Undergraduate and graduate students producing stellar work in classes related to reproduction, contraception, and sexuality have been invited by WRHA to share their work. You will find their important research results below. For anyone interested in submitting work for publication on the WRHA website, contact email@example.com for information on our selection process.
Church vs. State: A Contraceptive Battle – Kara Borcher
An exploration of how religion affects the culture surrounding the access to and control of contraception in the United States.
The History of Abstinence Culture in American Evangelicals – Hannah Schmidt
This exhibit documents the role of purity culture in American evangelicalism and details the short- and long-term impacts on young women.
Reproductive Rights Violations at the US/Mexico Border – Grace Cady
US immigration policy consistently marginalizes immigrant women and their reproductive health. The first step is to recognize the ongoing problem – the second is to remedy these heartbreaking human rights violations.
Reproduction in Prison – Daria Vinchesi
An examination of national and state policies, cultural mores, and experiences of incarcerated women.
Apsaalooke Culture, Midwifery & Kinship – Winter Old Elk-Laforge
The Apsáalooke people come from a rich culture, a proud people who still value traditions and morals that have been passed down. Before western medicine, the Apsáalooke people were holistic; they had their medicines and doctors who treated them.
A Cross-Cultural Analysis of Puberty Rituals – Gabby Faulk
A look at puberty rituals from around the world and how they relate to ideas of menstruation, fertility, and women in general.
The Gilded Age of Contraception – Amie Romero
The Gilded Age (from the 1870s to about 1900) brought commerce and growth to the United States, but also created extreme disparities in wealth and privilege. Women experienced these income differences through limited access to contraception and information. Today, access to reproductive care is still a class issue.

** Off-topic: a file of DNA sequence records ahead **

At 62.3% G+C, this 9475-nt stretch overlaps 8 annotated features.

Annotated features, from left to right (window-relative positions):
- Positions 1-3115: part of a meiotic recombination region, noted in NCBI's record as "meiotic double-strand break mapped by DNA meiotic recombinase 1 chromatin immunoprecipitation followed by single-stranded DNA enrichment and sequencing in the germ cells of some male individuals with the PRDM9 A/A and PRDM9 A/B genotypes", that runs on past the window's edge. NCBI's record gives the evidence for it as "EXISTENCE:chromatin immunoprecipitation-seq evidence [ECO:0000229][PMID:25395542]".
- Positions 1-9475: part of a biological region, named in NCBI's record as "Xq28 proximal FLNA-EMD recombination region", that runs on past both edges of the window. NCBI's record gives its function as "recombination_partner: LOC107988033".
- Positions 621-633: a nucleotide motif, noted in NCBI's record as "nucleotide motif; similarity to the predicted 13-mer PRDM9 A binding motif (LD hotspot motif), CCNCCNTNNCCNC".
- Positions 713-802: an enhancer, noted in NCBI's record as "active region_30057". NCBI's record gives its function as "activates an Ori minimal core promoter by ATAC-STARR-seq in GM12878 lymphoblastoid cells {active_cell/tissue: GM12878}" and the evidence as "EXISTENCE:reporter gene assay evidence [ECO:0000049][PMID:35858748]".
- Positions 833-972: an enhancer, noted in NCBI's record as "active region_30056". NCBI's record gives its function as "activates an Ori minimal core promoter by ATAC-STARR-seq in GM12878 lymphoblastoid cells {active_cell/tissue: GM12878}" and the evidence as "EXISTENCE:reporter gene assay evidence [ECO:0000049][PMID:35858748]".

Up in Smoke – Megan Sapp
Dukhan is a type of smoke bath, referred to in some cultures as “vaginal smoking” or “steaming,” a practice that dates back thousands of years to the ancient Kingdoms of Meroe and Nubia, located within the borders of modern-day Sudan.
Crusade Against Contraception – Racine Oury
From Augustine to Pope Francis, religious leaders impacted birth control and fertility practices. Religious thought and practice affect contraceptive use and women’s health even to the present day.
The Importance of Birth Control – Caitlin Holzer
Improving access to birth control for all women helps children and families, especially those in poverty.
Coerced Sterilization in America – Cheyanne Hafer
Forced sterilization is a practice that became socially acceptable and commonly used during the Eugenics Movement that started during the Progressive Era.
Hysteria, Health Care, and Menstrual Shame – Kylie Webb
A survey of menstrual taboos in America, and their implications today.